Lost in the Desert This work is considered exceptional by our editorial staff.

January 22, 2011
I sit alone at the back of the school eating my pallid, boring lunch. I stare blankly out at the vast desert wasteland around me, only if I turn around will I see that my back rests on what passes for civilization around here. I live about twenty miles outside of Palm Springs in a tiny “city” called Desert Springs. It’s not really a city in the true sense of the word; its a few residential streets, a post office, and a high school. There’s only one highway exit leading to the town. One blink and you’ve passed the city by. Why anybody lives out here is beyond me.
I ball up my paper lunch sack and drag my self back to the hell that is Desert Springs High School. I take a long glance back at the desert and wish I could just wander off into its vastness and end up somewhere with people, rain and oceans. My school only has about two different types of people. Tan bottle blond ditsy girls forever planning their next shopping trip to Palm Springs, and self absorbed motocross boys constantly comparing their latest injuries, thinking that somehow crashing is impressive. None of them know what it’s like to live in a city with millions of different people and something going on all the time.
I do. My parents sent me here last year to live with my aunt, a teacher at Desert Springs High. I use to live in Berkeley, before I got in to some pretty deep trouble. I am, was, in a band. We were called The Kleptomaniacs and I was the bassist. We were about to play a big show at Ruthie’s Inn, so we wanted something big to promote it. Johnny Livermore, our drummer, thought we should just do some graffiti the back of our school, El Cerrito High. But Scorch, our pyro guitarist, wanted to use fire, and Lint Trap, our singer, thought we could make a huge mark by burning “The Kleptomaniacs live at Ruthie’s Inn Oct. 31 9pm” on the grass at the front of El Cerrito High. They all thought it was the perfect plan. I was opposed to it the whole time, I had no problem with vandalism I just didn’t want to do it where the pigs (our word for police) could find us so easily. Unfortunately I was right about getting caught. Just before the end of first our set the pigs came and arrested us all for vandalism and destruction of school property. Because this was my first offense I got off with a warning and my parents sent me here to suffer through the rest of high school. Johnny, Scorch, and Lint weren’t so lucky they all had other arrests on their records and are now stuck in a juvenile detention center for a year.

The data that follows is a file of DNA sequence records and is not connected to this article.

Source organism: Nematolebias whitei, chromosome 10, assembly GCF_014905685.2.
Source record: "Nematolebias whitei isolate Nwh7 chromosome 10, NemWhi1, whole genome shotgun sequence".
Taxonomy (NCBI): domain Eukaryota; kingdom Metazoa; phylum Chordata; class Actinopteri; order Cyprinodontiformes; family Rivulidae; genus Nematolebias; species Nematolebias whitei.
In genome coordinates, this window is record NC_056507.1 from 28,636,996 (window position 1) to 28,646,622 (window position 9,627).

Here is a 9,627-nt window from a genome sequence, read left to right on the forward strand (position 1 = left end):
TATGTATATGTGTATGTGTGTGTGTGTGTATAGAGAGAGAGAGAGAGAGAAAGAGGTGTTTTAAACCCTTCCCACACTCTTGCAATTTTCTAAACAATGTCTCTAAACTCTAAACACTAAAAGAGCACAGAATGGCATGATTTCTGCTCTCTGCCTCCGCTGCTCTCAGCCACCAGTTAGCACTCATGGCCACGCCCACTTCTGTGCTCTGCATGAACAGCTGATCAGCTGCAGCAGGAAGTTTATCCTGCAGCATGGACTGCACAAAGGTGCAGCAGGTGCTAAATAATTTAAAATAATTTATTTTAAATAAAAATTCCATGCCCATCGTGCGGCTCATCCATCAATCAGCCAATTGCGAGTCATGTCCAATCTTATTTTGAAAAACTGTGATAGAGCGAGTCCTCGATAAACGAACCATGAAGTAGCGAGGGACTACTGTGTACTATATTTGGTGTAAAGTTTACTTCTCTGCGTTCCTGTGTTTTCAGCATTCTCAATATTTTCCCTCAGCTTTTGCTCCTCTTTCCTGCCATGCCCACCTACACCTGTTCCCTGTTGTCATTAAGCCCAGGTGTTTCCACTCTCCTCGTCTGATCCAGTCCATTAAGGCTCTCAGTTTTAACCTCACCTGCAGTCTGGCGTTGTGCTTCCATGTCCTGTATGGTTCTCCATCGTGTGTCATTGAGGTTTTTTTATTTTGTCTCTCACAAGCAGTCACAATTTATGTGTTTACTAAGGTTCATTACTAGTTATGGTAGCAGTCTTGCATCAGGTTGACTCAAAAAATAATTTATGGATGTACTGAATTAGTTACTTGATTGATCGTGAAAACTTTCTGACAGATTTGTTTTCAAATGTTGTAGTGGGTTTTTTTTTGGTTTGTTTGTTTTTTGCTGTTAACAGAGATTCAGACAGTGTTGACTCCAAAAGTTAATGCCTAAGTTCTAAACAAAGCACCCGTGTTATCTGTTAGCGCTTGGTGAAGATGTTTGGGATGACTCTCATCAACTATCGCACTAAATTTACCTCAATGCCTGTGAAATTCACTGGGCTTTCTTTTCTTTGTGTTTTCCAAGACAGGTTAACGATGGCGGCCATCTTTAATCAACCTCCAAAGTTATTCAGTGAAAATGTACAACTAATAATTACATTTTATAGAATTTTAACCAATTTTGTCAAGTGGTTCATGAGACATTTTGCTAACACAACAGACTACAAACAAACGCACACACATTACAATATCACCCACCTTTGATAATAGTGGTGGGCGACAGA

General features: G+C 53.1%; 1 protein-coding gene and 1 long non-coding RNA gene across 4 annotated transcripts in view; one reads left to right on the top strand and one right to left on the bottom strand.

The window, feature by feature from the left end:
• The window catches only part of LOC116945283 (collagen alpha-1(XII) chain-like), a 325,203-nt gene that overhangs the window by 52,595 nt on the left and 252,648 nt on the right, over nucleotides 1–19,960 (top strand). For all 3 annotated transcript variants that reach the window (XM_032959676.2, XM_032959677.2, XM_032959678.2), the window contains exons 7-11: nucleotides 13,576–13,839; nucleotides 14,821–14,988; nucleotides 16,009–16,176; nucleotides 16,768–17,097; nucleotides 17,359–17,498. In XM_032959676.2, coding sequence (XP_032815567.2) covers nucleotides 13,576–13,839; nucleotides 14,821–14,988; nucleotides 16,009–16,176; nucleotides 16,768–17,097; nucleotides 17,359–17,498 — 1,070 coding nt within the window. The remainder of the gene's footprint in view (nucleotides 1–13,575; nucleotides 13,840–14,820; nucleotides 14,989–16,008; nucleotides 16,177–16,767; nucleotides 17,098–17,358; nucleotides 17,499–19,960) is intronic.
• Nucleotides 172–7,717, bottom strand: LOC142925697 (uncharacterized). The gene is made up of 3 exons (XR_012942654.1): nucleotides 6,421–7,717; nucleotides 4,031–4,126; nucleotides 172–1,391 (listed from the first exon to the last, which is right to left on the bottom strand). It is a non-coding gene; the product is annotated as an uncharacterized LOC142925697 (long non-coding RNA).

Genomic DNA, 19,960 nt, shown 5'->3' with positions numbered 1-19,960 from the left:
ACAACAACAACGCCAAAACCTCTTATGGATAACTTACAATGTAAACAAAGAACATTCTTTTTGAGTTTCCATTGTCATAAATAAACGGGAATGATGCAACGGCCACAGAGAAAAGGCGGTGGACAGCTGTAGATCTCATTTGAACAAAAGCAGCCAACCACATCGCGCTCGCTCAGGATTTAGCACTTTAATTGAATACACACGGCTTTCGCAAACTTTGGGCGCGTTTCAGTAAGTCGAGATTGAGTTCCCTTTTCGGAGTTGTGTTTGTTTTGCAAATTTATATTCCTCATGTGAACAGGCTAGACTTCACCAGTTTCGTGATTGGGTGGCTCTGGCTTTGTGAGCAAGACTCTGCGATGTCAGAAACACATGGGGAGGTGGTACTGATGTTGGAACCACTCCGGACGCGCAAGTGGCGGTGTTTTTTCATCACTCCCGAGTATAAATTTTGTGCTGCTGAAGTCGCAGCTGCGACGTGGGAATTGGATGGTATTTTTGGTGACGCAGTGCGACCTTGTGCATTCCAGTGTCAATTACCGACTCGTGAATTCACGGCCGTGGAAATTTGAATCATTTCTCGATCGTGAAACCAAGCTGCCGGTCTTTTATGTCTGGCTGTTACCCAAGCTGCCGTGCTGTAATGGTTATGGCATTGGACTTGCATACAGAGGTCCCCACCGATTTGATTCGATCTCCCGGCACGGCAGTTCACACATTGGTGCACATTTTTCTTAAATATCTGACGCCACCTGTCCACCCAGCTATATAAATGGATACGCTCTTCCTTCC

Desert Springs is hostile; the first day I was here all the other kids took one look at my pale skin, purple hair, biker boots and black leather jacket and decided I was some kind of freak from another planet. After about a week I figured out that it was way too hot to wear jeans and a long sleeve shirt every day, and after passing out from heat exhaustion a few times I got the picture nature was trying sending me. So now I wear shorts and tank tops, but I still wear my leather jacket, biker boots, and a ton of sunscreen in defiance of the desert sun.
During school I feel as if I can’t breathe; with all the people around me staring as if I’m the devil herself. They breathe down my spine constantly looking for new reasons to hate me, new things to twist into their next joke. I’ve given them plenty of reasons; after all I am a punk, I never wanted to fit in with these people, and more than that I never wanted to move to their beloved little town. This place is also constricting. Even though I can look out and see to the horizon in every direction I feel like I’m trapped in a tiny box with no way out and no holes to let air in. After I get released from school there’s never anything to do, so I sit alone in the desert behind my Aunts house and stare into the never ending vastness. In those moments I’ve never felt farther away from home. I feel like I’ve been removed from reality.
I wait for the day I turn eighteen and I can leave this place and go back where I belong.

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